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J Interferon Cytokine Res. 2012 Sep;32(9):393-400. doi: 10.1089/jir.2012.0010. Epub 2012 Jul 20.

Individual interferon regulatory factor-3 thiol residues are not critical for its activation following virus infection.

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CRCHUM-Centre Hospitalier de l'Université de Montréal, Montréal, Quebec, Canada.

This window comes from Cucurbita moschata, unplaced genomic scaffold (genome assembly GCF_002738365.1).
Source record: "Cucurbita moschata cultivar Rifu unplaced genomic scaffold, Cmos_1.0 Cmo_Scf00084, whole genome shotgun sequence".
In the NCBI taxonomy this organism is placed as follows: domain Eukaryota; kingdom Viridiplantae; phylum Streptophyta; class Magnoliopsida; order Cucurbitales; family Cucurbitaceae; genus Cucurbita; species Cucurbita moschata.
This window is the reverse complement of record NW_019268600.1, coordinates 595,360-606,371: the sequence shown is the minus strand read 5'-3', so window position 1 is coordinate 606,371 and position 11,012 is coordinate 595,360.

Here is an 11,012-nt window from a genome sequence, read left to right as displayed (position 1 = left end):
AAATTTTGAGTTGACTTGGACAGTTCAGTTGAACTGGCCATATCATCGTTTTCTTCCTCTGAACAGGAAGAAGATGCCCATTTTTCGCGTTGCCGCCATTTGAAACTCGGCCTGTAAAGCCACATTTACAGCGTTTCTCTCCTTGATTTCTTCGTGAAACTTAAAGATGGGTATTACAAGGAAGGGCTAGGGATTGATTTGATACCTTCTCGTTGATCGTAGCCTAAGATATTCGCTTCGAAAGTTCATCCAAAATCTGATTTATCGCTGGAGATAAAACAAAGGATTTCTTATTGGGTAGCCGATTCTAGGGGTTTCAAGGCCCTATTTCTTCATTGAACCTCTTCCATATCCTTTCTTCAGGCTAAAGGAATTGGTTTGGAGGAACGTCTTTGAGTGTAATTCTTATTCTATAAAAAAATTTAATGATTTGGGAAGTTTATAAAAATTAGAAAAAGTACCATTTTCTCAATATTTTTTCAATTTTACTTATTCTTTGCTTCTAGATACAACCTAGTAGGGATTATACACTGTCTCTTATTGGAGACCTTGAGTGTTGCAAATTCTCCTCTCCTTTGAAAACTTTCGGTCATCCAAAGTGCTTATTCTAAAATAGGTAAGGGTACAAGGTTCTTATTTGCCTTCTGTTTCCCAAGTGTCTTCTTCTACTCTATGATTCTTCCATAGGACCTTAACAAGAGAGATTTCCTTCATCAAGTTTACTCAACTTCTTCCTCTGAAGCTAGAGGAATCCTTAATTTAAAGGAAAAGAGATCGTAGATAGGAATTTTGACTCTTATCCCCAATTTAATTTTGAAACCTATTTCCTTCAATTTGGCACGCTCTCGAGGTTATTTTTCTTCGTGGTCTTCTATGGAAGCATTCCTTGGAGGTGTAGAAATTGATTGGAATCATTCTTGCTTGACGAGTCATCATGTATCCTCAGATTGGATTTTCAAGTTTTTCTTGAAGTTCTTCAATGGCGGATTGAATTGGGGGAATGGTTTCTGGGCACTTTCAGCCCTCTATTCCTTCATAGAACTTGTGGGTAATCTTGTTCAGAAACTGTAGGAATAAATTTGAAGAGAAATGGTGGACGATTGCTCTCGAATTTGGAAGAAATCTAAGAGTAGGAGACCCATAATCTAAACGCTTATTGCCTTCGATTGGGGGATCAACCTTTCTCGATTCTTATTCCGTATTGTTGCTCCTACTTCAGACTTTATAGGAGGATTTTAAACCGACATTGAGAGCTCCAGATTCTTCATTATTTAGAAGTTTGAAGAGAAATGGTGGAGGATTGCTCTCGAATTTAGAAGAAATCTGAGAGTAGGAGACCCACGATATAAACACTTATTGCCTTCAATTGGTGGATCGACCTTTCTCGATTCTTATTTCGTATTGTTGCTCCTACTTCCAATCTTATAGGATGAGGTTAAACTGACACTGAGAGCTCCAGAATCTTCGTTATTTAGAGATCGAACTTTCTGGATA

The interferon regulatory factor (IRF)-3 transcription factor plays a central role in the capacity of the host to mount an efficient innate antiviral immune defense, mainly through the regulation of type I Interferon genes. A tight regulation of IRF-3 is crucial for an adapted intensity and duration of the response. Redox-dependent processes are now well known to regulate signaling cascades. Recent reports have revealed that signaling molecules upstream of IRF-3, including the mitochondrial antiviral-signalling protein (MAVS) and the TNF receptor associated factors (TRAFs) adaptors, are sensitive to redox regulation. In the present study, we assessed whether redox regulation of thiol residues contained in IRF-3, which are priviledged redox sensors, play a role in its regulation following Sendai virus infection, using a combination of mutation of Cysteine (Cys) residues into Alanine and thiols alkylation using N-ethyl maleimide. Alkylation of IRF-3 on Cys289 appears to destabilize IRF-3 dimer in vitro. However, a detailed analysis of IRF-3 phosphorylation, dimerization, nuclear accumulation, and induction of target gene promoter in vivo led us to conclude that IRF-3 specific, individual Cys residues redox status does not play an essential role in its activation in vivo.

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